Should you need a license to work? For a few key fields such as, say, brain surgery, most people would say “yes.” Yet in recent decades, the number of occupations requiring a license has expanded dramatically.

Since the 1950s, the percentage of Americans working in a field requiring an occupational licensing has grown from 5 percent to more than 20 percent. In Texas, nearly one-third of the state’s workers are employed in a licensed field — and more than 500 occupations currently require some form of professional license from the state.

Each time the Legislature meets, more industries come to lawmakers asking to be licensed. Already this year, bills have been filed in Texas to require a license for such fields as rainwater harvesting, behavioral therapists and sprinkler-system testers. Traditionally, requests by current practitioners seeking to be licensed have received a friendly welcome at the Capitol. The thinking often seems to be that if the people who are going to be regulated want the regulation, it must be necessary.

In reality, the opposite is often true. It’s telling that while occupational licensing often is justified on grounds of public health and safety, it’s typically not consumer-protection advocates who push for more extensive licensing.

In many cases, occupational licensing is less about protecting public health and safety than it is about forcing potential entrepreneurs to spend months or even years jumping through hoops before they can begin to practice their trade. Of the more than 1,100 occupations licensed in at least one state, fewer than 60 are regulated in all 50 states. The other thousand are licensed in some states but not others, often with no impact on public health and safety. For example, sprinkler-system testers are currently only licensed in one state: Wisconsin. Yet, there is no evidence that sprinkler systems pose a public menace in the other 49 states.

While licensing may not improve the quality of service, it definitely increases costs. A report by the Institute for Justice found that getting an occupational license in Texas costs an average of $304 in fees and required 326 days of training and two exams.

These requirements reduce the number of people who can practice a given occupation. That can be a boon for incumbent practitioners who often are grandfathered into the system. But the costs are borne by consumers. A recent report from the White House found that licensing requirements increased the price of services by between 3 and 16 percent without any appreciable increase in quality in most cases.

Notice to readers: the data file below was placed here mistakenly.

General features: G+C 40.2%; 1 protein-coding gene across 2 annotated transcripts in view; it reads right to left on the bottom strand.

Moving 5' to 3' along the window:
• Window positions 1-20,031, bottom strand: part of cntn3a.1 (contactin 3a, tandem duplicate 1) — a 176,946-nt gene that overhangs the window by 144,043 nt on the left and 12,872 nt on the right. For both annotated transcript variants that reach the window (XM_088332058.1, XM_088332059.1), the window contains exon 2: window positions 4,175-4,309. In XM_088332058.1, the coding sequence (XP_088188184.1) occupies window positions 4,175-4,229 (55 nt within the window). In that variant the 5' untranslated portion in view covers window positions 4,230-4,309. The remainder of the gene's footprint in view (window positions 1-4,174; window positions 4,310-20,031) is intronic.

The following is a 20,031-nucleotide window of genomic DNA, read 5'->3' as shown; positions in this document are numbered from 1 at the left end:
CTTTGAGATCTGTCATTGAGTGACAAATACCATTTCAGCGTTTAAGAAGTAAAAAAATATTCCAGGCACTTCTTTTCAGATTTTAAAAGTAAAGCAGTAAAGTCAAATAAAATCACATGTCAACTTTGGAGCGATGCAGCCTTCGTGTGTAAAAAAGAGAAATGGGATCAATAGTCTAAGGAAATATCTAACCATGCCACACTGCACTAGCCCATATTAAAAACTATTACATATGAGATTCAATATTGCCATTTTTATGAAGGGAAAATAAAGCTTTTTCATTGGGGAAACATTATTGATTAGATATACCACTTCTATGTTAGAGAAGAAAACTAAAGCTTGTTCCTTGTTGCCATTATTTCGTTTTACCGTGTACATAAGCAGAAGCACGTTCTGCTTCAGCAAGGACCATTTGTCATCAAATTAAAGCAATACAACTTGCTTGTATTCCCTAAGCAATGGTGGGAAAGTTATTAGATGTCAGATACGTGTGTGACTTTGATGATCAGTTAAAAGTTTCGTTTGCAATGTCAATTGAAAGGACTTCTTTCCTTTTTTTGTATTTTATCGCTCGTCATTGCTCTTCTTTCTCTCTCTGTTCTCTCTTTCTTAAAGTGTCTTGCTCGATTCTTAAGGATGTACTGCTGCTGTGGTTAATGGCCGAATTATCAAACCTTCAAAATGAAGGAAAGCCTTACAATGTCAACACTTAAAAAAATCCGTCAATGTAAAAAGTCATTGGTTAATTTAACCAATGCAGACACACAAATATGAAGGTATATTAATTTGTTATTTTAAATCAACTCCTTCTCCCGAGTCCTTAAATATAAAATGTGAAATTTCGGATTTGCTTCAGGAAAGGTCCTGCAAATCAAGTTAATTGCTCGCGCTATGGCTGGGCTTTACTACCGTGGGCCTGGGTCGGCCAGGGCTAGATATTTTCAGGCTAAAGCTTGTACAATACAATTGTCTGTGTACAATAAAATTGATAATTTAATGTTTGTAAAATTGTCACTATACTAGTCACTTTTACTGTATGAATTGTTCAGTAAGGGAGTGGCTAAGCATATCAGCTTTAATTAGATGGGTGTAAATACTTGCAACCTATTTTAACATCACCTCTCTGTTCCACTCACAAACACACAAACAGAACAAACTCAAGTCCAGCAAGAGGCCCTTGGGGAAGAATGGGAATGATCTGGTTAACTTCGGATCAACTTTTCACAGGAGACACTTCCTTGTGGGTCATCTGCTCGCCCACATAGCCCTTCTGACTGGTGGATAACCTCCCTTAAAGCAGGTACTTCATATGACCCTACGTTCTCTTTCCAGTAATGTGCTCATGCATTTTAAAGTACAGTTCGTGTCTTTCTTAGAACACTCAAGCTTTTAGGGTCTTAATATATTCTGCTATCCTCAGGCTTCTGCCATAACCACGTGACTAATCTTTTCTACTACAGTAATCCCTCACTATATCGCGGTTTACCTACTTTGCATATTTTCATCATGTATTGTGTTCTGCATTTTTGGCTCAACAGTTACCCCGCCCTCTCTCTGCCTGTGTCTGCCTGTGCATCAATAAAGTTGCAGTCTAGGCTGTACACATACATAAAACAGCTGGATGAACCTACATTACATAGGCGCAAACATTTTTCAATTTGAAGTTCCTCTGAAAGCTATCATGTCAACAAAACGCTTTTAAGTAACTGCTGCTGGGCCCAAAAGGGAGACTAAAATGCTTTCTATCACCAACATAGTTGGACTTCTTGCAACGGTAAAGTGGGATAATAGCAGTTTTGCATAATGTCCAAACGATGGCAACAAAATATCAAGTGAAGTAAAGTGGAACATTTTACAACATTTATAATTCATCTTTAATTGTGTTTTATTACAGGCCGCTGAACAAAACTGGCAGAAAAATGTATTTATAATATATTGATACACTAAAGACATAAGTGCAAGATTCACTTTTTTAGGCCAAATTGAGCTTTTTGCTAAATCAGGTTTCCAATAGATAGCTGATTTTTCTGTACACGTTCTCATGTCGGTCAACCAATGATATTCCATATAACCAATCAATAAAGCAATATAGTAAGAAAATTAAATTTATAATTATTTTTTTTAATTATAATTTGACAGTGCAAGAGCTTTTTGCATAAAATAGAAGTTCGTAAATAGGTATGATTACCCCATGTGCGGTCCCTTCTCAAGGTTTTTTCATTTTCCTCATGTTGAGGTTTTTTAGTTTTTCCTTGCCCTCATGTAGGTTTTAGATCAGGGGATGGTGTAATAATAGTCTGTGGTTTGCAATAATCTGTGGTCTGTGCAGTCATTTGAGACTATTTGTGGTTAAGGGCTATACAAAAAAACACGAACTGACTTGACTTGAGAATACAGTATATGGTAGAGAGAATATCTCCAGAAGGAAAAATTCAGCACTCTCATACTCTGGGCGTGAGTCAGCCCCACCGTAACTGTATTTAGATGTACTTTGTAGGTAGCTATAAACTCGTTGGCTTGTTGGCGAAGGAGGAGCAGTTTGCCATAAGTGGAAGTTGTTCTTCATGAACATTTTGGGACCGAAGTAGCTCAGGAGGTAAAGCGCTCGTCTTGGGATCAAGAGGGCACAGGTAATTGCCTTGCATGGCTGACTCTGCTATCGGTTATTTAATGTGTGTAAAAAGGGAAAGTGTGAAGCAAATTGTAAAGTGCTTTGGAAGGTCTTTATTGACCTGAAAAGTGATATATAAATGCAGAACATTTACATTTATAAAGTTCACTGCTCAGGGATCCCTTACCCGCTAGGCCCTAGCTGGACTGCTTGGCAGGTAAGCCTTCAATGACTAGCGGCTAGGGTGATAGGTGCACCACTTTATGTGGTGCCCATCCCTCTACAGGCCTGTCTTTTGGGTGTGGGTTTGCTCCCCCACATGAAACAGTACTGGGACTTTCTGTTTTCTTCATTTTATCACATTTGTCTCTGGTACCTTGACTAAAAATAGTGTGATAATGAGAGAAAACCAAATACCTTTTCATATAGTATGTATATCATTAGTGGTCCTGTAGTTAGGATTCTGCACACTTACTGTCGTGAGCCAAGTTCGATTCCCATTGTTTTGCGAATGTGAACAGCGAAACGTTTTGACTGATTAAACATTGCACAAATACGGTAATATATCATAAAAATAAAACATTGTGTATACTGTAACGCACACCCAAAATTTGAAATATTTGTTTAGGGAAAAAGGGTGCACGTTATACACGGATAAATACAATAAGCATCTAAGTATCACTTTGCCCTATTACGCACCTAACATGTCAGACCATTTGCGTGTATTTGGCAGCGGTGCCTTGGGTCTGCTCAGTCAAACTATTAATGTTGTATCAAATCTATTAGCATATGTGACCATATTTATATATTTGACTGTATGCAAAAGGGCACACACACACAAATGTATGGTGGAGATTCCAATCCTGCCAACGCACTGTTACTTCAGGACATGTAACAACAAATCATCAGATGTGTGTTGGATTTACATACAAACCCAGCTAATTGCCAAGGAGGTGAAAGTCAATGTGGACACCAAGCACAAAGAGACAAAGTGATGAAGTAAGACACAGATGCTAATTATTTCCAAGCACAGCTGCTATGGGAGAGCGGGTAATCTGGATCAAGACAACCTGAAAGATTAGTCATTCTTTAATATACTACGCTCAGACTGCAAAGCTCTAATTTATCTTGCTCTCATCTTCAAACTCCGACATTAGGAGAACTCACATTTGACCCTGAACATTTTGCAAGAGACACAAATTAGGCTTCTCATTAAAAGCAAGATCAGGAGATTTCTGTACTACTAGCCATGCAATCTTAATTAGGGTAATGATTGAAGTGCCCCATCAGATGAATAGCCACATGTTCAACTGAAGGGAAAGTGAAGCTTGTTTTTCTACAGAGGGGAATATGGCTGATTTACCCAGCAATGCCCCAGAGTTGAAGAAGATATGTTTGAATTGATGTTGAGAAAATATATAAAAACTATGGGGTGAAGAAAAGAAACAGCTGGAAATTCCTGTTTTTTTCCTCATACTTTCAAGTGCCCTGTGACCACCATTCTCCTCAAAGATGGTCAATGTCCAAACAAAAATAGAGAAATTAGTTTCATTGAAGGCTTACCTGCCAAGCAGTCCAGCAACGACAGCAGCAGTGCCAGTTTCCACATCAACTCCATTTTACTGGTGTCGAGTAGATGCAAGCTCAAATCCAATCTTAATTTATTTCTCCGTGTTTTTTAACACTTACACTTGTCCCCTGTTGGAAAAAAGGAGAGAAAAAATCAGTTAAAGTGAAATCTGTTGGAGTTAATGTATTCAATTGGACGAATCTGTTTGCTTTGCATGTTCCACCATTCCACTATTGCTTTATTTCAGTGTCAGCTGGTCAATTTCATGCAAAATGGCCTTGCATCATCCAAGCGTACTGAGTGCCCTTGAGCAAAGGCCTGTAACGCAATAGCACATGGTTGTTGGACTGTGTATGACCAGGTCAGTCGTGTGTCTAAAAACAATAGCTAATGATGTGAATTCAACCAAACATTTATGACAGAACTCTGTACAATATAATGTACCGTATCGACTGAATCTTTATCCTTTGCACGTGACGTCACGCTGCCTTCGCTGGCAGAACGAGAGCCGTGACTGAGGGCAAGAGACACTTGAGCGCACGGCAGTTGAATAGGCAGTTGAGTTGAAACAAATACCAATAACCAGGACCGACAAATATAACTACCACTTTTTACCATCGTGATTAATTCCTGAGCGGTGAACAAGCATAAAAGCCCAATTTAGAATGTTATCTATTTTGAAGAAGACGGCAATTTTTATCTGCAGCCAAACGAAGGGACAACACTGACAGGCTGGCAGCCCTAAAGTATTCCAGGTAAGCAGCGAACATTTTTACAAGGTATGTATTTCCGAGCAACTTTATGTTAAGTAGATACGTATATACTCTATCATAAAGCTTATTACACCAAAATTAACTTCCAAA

There are encouraging signs that the Texas Legislature is waking up to the dangers of overlicensing. In 2015, Texas repealed licensing for hair braiding. This session, state Rep. Jason Isaac, R-Dripping Springs, has filed House Bill 1684, which would eliminate regulation for speech pathologists and audiologists. H.B. 340, sponsored by state Rep. Craig Goldman, R-Fort Worth, would repeal licensing for shampoo apprentices.

In addition to individual rollbacks, the state needs to take a more comprehensive look at overlicensing. H.B. 552, introduced by state Rep. James White, R-Hillister, would create an affirmative defense against prosecution for practicing an occupation without a license. If an individual charged with violating the licensing requirement can show the requirements burden them substantially, the state would need to show the particular licensing requirements are necessary to safeguard state interests.

Forcing licensing agencies to prove the necessity of their rules would ensure that licensing actually serves the public interest and isn’t used just to limit competition.

Other legislation looks to address the conflict of interests that proliferate when a licensing board is made up of incumbent practitioners. State Sen. Don Huffines, R-Dallas, has filed Senate Bill 844, which would require licensing boards to get approval from the attorney general before adding new requirements to existing licensing systems.

The right to earn an honest living is a fundamental part of the American Dream. If Texas wants to keep alive the entrepreneurial spirit that has made our state great, it needs to start treating it that way.

Image by Jacob Lund

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